Jersey City ends $400M suit against Port Authority, gets $17.75M in land deal


The City of Jersey City has resolved their $400 million lawsuit against the Port Authority over allegedly unpaid property taxes and other payments, receiving a $17.75 million payment from the bi-state agency for a parcel of land – among many other changes. 

Port Authority

By John Heinis/Hudson County View

“Today’s announcement of our agreement with the Port Authority is the major step in reshaping our relationship with an entity that is a major force in Jersey City,” Mayor Steven Fulop said in a statement.

“This resolution is a positive one for our residents, bringing over $35 million to Jersey City as well as a renewed commitment to several important projects.”

The mayor’s office released the details of what the settlement will entail, including a $17,750,000 payment from the Port Authority to the city for the ownership of the triangle parcel on Washington Street, which will be the site of new PATH transformers.

Both the City and the Port Authority will work on the design of the transformers that will increase performance and reliability.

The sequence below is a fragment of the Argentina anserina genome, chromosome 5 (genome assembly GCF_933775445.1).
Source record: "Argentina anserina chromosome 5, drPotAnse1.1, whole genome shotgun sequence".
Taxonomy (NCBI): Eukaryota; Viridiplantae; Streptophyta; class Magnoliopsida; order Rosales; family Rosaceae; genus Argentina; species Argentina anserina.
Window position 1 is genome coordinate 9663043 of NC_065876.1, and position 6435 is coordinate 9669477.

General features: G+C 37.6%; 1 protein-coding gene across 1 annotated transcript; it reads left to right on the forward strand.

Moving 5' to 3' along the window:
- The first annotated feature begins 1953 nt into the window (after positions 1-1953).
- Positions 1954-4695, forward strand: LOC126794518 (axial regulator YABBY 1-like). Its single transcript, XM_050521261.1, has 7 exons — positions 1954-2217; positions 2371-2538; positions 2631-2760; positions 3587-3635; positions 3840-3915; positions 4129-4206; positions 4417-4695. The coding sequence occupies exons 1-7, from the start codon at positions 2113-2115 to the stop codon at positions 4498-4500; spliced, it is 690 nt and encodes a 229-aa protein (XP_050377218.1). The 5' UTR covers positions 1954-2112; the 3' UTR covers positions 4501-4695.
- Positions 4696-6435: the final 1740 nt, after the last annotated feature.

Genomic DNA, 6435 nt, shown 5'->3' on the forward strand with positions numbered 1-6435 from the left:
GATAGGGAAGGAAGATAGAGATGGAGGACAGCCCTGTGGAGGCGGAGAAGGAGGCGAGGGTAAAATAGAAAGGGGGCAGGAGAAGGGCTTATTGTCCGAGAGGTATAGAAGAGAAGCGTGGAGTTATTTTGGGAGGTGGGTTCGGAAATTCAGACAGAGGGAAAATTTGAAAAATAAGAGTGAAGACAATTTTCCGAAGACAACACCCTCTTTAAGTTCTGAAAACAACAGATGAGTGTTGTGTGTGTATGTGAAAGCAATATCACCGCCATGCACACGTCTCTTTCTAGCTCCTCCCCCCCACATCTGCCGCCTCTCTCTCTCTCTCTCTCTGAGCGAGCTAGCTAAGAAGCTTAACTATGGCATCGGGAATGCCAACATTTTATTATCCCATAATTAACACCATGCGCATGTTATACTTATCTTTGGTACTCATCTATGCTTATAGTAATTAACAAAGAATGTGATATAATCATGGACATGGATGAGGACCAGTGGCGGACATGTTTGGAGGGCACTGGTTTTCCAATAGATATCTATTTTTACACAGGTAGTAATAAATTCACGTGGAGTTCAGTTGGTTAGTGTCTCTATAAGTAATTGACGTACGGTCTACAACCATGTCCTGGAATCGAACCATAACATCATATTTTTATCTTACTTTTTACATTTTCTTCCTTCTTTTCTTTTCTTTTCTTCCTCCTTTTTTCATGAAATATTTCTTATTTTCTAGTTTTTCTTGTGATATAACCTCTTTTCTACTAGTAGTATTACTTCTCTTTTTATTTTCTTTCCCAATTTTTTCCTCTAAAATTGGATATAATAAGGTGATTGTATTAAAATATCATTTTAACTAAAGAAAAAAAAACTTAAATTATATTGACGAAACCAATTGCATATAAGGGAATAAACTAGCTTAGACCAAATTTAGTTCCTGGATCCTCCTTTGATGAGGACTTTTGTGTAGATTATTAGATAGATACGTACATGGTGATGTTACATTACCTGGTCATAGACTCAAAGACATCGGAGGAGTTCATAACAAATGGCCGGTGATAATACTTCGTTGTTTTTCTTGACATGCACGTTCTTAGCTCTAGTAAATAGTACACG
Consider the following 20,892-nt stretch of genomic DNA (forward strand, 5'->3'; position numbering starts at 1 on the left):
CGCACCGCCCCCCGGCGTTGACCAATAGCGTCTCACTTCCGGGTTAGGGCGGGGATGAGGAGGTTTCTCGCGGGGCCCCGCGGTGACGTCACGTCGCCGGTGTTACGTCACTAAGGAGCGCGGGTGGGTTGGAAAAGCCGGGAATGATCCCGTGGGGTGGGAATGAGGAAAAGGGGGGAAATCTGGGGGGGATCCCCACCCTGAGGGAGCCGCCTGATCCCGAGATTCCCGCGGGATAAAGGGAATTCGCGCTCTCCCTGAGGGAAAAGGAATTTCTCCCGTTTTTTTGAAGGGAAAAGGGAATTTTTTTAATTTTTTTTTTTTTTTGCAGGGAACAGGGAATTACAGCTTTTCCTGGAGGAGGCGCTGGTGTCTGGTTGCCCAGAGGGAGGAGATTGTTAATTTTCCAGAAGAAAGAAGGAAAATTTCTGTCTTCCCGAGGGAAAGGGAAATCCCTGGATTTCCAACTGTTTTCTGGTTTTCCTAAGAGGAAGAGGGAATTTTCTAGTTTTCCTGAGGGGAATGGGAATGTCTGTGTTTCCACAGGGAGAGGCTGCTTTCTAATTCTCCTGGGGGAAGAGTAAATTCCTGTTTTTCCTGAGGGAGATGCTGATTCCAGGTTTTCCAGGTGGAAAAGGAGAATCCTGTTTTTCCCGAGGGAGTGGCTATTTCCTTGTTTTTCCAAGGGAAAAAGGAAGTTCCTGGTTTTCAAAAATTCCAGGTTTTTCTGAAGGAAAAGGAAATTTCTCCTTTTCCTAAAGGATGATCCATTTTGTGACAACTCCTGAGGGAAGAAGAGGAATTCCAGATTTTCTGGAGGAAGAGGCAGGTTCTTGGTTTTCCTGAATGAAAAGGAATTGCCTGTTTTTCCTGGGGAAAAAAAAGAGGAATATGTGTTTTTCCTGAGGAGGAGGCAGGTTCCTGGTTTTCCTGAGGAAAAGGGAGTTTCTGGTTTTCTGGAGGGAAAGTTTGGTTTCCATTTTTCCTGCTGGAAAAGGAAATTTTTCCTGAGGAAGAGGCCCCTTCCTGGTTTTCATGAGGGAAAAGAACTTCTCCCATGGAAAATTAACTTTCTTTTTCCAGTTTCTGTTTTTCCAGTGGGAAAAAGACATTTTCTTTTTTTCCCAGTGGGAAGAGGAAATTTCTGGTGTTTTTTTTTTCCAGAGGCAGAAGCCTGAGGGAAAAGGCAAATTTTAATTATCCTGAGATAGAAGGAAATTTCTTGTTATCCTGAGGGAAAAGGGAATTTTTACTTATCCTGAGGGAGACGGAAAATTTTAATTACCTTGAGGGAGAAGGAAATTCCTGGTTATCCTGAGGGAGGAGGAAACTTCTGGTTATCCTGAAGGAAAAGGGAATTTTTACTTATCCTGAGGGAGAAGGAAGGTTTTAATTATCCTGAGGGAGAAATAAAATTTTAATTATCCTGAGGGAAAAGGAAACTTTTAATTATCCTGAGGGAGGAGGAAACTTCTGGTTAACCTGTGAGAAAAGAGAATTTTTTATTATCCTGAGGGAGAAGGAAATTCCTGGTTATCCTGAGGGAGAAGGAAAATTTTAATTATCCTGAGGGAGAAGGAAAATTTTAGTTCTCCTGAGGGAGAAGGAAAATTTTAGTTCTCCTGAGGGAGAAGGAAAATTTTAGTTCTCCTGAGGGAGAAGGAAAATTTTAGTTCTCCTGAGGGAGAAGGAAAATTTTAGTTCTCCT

As a part of this initiative, the Powerhouse building on Washington Street will be transferred from the Port Authority to the city so that rehabilitation can commence. The Port Authority has also agreed to wave a $1.3 million stabilization reimbursement from the city.

Furthermore, the city will receive a 70 percent increase in annual payment in lieu of taxes (PILOT) payments from the Port Authority to the city for several properties, amounting to $1,699,916 per year for a 10-year period, for a total of over $16 million.

The Port Authority will perform a feasibility study for a new Marion PATH station, which will take place over the course of one year.

This deal also ensures dismissal of all litigation between the two entities with prejudice.

Back in May 2014, the city filed a federal lawsuit claiming that the Port Authority, which owns 40 properties in Jersey City, makes approximately $18 million per year in additional tax revenue, yet the city only receives a little over $2 million from PILOT agreements.

A spokesman from the Port Authority did not return an email seeking comment this morning.


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